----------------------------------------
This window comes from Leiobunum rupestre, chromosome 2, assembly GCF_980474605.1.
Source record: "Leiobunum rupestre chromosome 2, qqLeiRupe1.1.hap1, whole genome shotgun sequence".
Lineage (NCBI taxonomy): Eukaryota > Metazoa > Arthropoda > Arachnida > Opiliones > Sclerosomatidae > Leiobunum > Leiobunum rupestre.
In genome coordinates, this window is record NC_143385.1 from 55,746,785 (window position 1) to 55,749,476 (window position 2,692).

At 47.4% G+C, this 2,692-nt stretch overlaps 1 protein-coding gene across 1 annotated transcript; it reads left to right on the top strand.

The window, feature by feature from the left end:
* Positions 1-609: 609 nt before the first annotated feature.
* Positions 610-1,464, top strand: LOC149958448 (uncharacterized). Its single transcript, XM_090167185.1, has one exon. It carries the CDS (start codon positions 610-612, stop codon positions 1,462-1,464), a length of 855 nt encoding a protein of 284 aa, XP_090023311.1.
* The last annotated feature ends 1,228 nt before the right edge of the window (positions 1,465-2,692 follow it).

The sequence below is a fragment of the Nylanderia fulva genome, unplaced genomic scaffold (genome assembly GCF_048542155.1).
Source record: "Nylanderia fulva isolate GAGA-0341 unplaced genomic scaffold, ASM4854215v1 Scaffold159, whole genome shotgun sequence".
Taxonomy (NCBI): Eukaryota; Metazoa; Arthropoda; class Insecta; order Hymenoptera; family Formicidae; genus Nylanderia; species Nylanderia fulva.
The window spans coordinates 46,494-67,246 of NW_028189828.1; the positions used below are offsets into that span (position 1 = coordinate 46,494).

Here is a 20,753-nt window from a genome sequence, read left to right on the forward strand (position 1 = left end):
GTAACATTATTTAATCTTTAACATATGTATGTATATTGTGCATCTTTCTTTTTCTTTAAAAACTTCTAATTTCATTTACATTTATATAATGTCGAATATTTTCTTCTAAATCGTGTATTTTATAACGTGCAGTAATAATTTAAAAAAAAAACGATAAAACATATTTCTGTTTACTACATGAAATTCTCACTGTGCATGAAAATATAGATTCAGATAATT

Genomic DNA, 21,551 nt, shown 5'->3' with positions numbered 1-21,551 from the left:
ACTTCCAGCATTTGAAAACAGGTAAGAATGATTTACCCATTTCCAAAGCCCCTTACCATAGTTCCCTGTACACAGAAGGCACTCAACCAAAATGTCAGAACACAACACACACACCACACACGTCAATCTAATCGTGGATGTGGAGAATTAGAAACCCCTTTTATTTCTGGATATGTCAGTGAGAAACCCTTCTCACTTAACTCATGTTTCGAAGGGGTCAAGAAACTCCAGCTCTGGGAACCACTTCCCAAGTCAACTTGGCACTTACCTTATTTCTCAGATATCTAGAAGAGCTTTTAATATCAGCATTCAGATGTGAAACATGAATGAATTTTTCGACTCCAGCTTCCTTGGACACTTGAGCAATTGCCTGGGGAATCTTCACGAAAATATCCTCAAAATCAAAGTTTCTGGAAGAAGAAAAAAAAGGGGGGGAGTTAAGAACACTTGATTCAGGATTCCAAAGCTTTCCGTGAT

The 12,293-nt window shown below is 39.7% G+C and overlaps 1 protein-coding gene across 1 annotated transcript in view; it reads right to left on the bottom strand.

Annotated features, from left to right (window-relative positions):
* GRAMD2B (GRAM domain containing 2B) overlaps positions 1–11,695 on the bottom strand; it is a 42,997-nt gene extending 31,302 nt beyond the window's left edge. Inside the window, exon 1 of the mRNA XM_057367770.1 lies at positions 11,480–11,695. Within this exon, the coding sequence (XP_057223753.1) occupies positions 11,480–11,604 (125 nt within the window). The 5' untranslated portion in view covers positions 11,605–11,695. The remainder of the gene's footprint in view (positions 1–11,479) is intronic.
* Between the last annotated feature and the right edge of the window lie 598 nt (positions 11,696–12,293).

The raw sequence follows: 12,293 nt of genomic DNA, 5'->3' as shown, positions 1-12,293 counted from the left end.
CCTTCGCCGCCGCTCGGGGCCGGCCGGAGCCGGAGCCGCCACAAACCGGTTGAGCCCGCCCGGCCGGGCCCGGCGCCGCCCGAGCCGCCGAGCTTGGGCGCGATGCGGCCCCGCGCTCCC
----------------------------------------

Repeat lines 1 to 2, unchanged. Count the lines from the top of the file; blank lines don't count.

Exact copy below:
This window comes from Leiobunum rupestre, chromosome 2, assembly GCF_980474605.1.
Source record: "Leiobunum rupestre chromosome 2, qqLeiRupe1.1.hap1, whole genome shotgun sequence".